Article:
Zimbabwe’s president has been re-elected after a vote criticized as rigged

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Zimbabwe’s President Emmerson Mnangagwa has been re-elected as leader of the troubled southern African nation, after a vote international observers said was marred by irregularities.

Zimbabwe’s Electoral Commission said on Saturday night that Mnangagwa won a second term with more than 52 percent of the vote in elections held on Wednesday and Thursday, while Nelson Chamisa of the main opposition Citizens Alliance for Change won 44 percent.

The credibility of Zimbabwe’s second election since the fall of late dictator Robert Mugabe will be a key test of whether Mnangagwa’s Zanu-PF can access international funding, settle debts and revive an economy battered by the collapse of the economy. currency

The Election Commission’s failure to deliver ballots to opposition strongholds forced voting to extend into a second day, and the poll was undermined by government attacks on local and international observers who pointed to signs of fraud and intimidation.

Samisa’s party indicated it was preparing to contest the vote after it said the official result contained “glaring” discrepancies with the tally published at polling stations. “We will not roll over and accept fanciful lies,” it added.

“We reject the election as a sham,” Chamisa said on Sunday, calling Zanu-PF’s victory a “coup at the polls”, six years after Mnangagwa replaced Mugabe in a military takeover. “As far as we are concerned, a credible election must be announced and honoured.”

Citizens for Change is running a parallel tabulation of votes based on polling records. The full account has not yet been released. “This initiative is firmly rooted in hard evidence gathered from all parts of Zimbabwe,” the party said.

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The fallout from the election has sparked a rare rift between Mnangagwa’s government and South Africa’s main regional body, which in the past has been seen as a rubber stamp for flawed Zimbabwean votes.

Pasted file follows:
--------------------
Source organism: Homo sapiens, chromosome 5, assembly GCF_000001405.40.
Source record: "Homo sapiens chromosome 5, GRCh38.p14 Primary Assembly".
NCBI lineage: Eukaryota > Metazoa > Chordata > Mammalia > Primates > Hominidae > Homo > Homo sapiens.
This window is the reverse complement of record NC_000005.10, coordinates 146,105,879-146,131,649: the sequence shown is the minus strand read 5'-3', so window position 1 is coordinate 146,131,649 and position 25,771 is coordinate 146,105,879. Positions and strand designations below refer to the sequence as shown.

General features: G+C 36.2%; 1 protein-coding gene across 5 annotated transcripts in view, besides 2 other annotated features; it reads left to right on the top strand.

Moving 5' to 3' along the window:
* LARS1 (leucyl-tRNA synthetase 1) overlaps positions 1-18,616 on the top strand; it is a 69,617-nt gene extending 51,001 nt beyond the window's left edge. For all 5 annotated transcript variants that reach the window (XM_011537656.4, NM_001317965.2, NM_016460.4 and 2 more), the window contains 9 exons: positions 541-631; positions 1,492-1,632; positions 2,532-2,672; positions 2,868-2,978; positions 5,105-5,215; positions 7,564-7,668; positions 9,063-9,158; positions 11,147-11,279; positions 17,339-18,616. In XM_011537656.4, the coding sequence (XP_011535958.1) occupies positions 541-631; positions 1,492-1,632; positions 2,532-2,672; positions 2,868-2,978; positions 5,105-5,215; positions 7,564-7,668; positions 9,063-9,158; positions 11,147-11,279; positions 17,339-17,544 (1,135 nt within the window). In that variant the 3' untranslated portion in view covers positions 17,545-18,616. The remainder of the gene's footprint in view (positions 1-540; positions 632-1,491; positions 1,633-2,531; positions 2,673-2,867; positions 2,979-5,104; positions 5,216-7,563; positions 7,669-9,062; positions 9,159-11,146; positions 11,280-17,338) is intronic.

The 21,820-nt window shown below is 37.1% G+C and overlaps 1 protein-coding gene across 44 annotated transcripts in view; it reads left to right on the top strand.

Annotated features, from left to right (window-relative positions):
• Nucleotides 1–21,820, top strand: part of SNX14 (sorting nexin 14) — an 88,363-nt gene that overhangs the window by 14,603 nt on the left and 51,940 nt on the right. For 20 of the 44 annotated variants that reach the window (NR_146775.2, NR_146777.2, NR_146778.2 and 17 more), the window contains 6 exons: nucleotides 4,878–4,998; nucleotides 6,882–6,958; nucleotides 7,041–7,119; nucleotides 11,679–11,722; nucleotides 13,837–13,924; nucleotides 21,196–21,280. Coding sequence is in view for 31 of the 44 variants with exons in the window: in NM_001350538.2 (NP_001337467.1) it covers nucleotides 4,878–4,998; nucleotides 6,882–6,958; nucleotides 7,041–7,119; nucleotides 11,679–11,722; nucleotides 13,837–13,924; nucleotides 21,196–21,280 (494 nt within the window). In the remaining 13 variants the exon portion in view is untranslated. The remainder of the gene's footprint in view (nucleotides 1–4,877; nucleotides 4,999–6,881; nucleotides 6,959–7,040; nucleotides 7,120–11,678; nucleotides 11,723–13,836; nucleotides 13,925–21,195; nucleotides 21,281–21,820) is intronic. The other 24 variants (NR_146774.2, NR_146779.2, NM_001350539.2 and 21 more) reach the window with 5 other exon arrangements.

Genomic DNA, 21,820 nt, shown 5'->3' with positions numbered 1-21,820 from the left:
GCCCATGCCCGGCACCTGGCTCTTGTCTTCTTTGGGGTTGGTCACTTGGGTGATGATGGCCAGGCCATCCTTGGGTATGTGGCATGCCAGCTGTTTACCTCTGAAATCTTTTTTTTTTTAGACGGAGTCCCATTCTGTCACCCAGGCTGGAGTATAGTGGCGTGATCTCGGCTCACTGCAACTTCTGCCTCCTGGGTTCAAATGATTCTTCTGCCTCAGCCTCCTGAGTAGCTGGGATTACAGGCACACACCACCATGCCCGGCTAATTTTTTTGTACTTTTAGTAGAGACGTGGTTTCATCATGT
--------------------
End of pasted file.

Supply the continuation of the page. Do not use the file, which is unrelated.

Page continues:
Observers from the South African Development Community this time around voted largely peacefully, but raised several concerns, including delays in ballot delivery, voter intimidation and state media bias towards Zanu-PF.

The SADC Secretariat on Saturday criticized Zimbabwe’s news media for “vulgar, vile and misleading” attacks on the group’s audience.

Mnangagwa’s officials have accused SADC observers led by Zambia’s former vice president Nevers Mumba of supporting the opposition.

The government also released dozens of domestic observers arrested after the vote, following criticism from observers from the African Union.

“No doubt [Mnangagwa’s] Legitimacy will be an issue domestically, but abroad he will be accepted by his counterparts in the African Union and SADC outside of some of the issues they have raised,” said McDonald Lewanika, director of the Zimbabwean NGO Accountability Lab. .

Parliamentary election results showed Zanu-PF in control of the legislature, but were denied a two-thirds majority by Samisa’s party.

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